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1. WO2020161488 - PROCÉDÉ

Note: Texte fondé sur des processus automatiques de reconnaissance optique de caractères. Seule la version PDF a une valeur juridique

[ EN ]

PROCESS

INTRODUCTION

[001] The present invention relates to a process for the depolymerisation of plastic. The process of the present invention provides a catalytic process sutiable for converting the thermoplastic polymers present in waste plastic into monomers.

BACKGROUND OF THE INVENTION

[002] Plastic materials are very widely used throughout the world and the trend is that many forms of plastics material will be more extensively used in the future. However it is well known that many plastic materials because of their stability in use are not bio-degradable and that significant problems exist in the disposal of such materials. Accordingly, if current production and waste management trends continue, roughly 12,000 Mt of plastic waste will be in landfills or in the natural environment by 2050 (R. Geyer, J. R. Jambeck, K. L. Law, Science Advances 2017, 3, 10.1126/sciadv.1700782).

[003] Between 1950 and 2015, cumulative waste generation of primary and secondary (recycled) plastic waste amounted to 6300 Mt, of this approximately 800 Mt (12%) of plastics have been incinerated and 600Mt (9%) have been recycled; only 10% of which have been recycled more than once. Around 4900 Mt— 60% of all plastics ever produced— have been discarded and are accumulating in landfills or in the natural environment.

[004] Processes for conversion of waste plastics and other solid hydrocarbon materials to other useful products are known. For instance, plastic depolymerisation techniques were developed actively during the 1980s and 1990s, but none was adopted commercially as mechanical recycling methods developed rapidly.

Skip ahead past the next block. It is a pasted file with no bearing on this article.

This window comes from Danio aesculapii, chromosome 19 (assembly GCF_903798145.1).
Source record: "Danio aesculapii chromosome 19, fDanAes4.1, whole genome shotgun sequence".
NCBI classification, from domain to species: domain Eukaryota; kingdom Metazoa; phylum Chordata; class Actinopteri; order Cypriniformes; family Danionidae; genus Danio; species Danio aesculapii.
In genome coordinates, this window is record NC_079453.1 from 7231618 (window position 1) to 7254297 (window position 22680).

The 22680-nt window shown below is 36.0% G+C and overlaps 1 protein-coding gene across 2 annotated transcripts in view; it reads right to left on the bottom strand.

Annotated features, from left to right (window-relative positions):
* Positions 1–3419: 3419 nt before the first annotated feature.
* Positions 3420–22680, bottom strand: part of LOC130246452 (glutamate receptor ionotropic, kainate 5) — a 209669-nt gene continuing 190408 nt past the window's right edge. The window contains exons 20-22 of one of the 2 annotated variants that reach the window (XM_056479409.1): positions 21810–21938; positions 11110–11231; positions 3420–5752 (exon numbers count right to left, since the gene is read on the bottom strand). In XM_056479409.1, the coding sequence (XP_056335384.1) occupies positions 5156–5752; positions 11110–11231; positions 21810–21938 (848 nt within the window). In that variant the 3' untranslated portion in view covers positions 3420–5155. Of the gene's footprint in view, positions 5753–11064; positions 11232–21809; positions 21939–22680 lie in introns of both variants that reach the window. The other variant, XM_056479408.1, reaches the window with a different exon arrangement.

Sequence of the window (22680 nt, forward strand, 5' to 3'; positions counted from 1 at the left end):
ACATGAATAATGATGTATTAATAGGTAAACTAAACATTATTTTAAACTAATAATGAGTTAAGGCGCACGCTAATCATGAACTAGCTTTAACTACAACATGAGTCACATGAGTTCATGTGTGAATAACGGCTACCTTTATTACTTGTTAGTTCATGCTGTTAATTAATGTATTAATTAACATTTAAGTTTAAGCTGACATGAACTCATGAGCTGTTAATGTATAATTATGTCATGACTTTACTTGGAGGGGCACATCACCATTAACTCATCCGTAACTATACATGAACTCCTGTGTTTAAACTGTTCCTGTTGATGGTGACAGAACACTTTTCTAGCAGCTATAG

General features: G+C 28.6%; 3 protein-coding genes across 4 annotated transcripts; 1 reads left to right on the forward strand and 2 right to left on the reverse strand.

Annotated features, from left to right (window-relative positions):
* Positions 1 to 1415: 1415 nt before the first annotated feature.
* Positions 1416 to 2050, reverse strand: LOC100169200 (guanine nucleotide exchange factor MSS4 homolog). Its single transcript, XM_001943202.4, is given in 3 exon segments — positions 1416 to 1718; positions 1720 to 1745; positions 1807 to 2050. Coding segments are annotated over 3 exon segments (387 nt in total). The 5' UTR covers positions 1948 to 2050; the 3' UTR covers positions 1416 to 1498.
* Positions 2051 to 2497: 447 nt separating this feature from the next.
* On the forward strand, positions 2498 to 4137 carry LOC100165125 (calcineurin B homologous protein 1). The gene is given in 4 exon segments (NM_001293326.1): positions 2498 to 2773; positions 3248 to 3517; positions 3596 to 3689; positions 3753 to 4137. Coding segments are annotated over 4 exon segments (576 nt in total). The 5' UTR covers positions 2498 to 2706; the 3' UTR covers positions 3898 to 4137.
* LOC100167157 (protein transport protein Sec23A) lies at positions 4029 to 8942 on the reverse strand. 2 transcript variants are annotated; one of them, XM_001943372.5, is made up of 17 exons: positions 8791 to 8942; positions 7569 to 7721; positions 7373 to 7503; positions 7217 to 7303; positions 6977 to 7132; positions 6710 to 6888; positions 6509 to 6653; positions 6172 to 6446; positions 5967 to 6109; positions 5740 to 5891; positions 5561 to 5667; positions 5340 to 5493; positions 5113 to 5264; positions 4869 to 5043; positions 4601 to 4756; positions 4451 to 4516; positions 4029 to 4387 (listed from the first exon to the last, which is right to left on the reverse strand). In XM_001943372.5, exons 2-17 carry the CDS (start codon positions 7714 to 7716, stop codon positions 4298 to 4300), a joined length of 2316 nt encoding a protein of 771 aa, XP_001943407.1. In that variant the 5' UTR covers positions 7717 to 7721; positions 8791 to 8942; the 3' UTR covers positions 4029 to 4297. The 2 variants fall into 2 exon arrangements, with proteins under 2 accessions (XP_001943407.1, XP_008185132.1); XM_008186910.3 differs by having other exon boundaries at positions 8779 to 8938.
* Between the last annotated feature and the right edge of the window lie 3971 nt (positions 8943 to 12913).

[005] Over the past 10 years there has been an increase in the amount of research into the conversion of plastic into useful products such as hydrocarbon fuels, particularly in the face of increasing oil prices. Furthermore, plastic recycling methods have increased due to improvement in waste collection and sorting methods. There are now several processes operating close to commercial viability in different parts of the world. Processes that have attracted significant commercial interest are pyrolysis processes to make synthetic crude oil mixtures and liquid-phase catalytic depolymerisation to make mixed distillates.

[006] The present invention seeks to provide a simple and compact technology for conversion of waste plastic to useful monomeric materials by the rapid and efficient depolymerisation of a thermoplastic polymer.

SUMMARY OF THE INVENTION

[007] The present invention provides a process for the production of monomers of a thermoplastic polymer using the assistance of electromagnetic radiation. This allows the production of highly pure monomers with minimal by-products, such as CO2, CO and methane.

[008] This technology has particular application to the decomposition and/or recycling of waste plastics.

[009] Accordingly, in a first aspect the present invention provides a process for

(i) producing monomers from a thermoplastic polymer; and/or

(ii) producing olefins; and/or

(iii) depolymerisation of a thermoplastic polymer; and/or

(iv) recycling a thermoplastic polymer,

comprising exposing a solid composition comprising a thermoplastic polymer to electromagnetic radiation in the presence of a solid catalyst, wherein the solid catalyst comprises a group 6 or group 4 transition metal.

[0010] In a second aspect, the present invention provides a solid composition comprising a solid catalyst in admixture with one or more thermoplastic polymers wherein the solid catalyst comprises a group 6 or group 4 transition metal.

[0011] In a third aspect, the present invention provides the use of a solid composition according to the second aspect for:

(i) producing monomers from a thermoplastic polymer; and/or

(ii) producing olefins; and/or